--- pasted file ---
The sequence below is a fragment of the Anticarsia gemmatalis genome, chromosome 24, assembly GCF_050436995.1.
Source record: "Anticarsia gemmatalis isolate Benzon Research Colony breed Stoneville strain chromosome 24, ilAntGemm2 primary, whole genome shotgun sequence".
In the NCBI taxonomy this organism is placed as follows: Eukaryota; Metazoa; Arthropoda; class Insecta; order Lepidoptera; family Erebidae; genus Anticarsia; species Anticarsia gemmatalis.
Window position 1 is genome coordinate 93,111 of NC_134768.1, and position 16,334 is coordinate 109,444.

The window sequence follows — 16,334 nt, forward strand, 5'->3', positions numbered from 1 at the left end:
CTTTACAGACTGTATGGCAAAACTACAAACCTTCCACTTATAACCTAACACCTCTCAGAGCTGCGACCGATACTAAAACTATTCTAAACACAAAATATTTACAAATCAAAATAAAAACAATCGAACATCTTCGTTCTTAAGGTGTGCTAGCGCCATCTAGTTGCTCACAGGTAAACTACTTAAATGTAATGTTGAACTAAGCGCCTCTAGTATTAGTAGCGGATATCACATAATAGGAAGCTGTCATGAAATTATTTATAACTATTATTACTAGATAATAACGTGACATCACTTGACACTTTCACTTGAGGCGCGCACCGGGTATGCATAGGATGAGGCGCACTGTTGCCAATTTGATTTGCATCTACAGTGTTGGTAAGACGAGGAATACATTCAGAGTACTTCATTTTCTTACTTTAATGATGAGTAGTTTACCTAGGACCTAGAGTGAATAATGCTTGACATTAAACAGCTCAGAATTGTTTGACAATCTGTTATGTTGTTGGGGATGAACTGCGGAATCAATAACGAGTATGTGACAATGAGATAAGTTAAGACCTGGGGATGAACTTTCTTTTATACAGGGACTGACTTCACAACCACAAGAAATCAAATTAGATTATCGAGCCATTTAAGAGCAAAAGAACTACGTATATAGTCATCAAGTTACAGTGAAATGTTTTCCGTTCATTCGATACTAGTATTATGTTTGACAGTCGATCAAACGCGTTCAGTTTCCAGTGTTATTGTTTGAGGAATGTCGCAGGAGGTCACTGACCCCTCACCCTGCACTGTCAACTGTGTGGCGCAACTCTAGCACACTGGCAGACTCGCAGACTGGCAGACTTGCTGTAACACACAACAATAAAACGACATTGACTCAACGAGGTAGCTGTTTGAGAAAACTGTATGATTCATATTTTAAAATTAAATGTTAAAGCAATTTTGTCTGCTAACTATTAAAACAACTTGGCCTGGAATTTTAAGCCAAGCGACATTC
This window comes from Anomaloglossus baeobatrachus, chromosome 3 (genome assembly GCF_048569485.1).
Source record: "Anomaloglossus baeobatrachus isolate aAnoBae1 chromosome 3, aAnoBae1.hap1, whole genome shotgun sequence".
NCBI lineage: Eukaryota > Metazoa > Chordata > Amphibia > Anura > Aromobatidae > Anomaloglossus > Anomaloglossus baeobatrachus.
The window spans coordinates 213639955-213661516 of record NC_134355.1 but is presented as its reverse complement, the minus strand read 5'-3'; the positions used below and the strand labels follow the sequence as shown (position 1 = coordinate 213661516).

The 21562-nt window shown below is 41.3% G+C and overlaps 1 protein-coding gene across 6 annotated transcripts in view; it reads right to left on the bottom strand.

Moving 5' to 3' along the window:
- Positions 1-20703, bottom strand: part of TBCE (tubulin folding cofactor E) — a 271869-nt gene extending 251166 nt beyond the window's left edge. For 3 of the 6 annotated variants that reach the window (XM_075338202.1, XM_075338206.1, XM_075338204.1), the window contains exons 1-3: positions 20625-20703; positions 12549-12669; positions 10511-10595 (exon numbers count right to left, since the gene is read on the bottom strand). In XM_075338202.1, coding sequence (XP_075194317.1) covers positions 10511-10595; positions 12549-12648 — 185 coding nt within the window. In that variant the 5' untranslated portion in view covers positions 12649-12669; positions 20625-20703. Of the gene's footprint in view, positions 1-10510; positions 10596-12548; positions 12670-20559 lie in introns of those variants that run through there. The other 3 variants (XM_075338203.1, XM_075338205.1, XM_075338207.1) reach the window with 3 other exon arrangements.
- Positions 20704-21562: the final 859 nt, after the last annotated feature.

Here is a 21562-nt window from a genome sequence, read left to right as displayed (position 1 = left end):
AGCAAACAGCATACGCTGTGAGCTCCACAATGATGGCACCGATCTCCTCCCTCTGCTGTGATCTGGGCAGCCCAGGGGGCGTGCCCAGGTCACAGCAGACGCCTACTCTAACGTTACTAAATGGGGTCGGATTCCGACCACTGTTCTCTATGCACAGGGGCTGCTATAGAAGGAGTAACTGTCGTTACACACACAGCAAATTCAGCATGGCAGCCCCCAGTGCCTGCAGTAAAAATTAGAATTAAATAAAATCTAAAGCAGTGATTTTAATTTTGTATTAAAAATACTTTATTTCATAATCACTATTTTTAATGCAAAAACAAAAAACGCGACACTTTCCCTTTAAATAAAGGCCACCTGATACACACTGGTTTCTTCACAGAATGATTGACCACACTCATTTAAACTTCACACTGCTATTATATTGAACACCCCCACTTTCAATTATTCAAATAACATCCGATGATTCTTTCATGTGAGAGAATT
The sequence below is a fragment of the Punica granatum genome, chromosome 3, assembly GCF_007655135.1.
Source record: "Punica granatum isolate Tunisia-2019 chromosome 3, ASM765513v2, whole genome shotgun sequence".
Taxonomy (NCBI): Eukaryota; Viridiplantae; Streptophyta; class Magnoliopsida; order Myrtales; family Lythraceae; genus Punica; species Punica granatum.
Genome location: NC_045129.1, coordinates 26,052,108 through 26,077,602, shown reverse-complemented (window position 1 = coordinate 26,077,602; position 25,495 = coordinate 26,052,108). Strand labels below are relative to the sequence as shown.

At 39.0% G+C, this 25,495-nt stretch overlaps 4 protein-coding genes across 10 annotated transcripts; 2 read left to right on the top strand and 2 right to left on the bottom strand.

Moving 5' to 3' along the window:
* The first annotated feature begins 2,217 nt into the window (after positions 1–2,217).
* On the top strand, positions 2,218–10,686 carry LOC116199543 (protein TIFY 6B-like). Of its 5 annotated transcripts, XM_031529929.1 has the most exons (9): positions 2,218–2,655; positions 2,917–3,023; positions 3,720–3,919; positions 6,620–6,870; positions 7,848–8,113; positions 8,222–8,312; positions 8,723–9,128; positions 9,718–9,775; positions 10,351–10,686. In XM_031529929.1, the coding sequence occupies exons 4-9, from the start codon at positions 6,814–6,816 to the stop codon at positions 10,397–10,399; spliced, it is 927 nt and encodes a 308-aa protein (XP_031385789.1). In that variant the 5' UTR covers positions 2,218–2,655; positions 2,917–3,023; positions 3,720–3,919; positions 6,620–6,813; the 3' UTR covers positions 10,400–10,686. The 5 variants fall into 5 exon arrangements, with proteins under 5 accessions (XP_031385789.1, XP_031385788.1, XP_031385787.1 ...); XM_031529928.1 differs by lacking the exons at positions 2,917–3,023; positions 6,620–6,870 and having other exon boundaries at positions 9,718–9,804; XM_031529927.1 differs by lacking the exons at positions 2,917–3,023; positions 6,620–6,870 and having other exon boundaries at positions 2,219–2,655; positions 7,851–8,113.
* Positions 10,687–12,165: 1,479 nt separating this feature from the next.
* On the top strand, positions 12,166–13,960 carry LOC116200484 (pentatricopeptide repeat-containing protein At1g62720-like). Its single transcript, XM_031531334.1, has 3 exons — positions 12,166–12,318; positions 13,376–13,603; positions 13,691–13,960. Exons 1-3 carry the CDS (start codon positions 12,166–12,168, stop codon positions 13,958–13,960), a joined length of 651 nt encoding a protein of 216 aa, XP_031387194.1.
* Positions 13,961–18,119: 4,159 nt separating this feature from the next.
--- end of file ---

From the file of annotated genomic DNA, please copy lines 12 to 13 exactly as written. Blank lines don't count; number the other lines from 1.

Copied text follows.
Moving 5' to 3' along the window:
- Positions 1-20703, bottom strand: part of TBCE (tubulin folding cofactor E) — a 271869-nt gene extending 251166 nt beyond the window's left edge. For 3 of the 6 annotated variants that reach the window (XM_075338202.1, XM_075338206.1, XM_075338204.1), the window contains exons 1-3: positions 20625-20703; positions 12549-12669; positions 10511-10595 (exon numbers count right to left, since the gene is read on the bottom strand). In XM_075338202.1, coding sequence (XP_075194317.1) covers positions 10511-10595; positions 12549-12648 — 185 coding nt within the window. In that variant the 5' untranslated portion in view covers positions 12649-12669; positions 20625-20703. Of the gene's footprint in view, positions 1-10510; positions 10596-12548; positions 12670-20559 lie in introns of those variants that run through there. The other 3 variants (XM_075338203.1, XM_075338205.1, XM_075338207.1) reach the window with 3 other exon arrangements.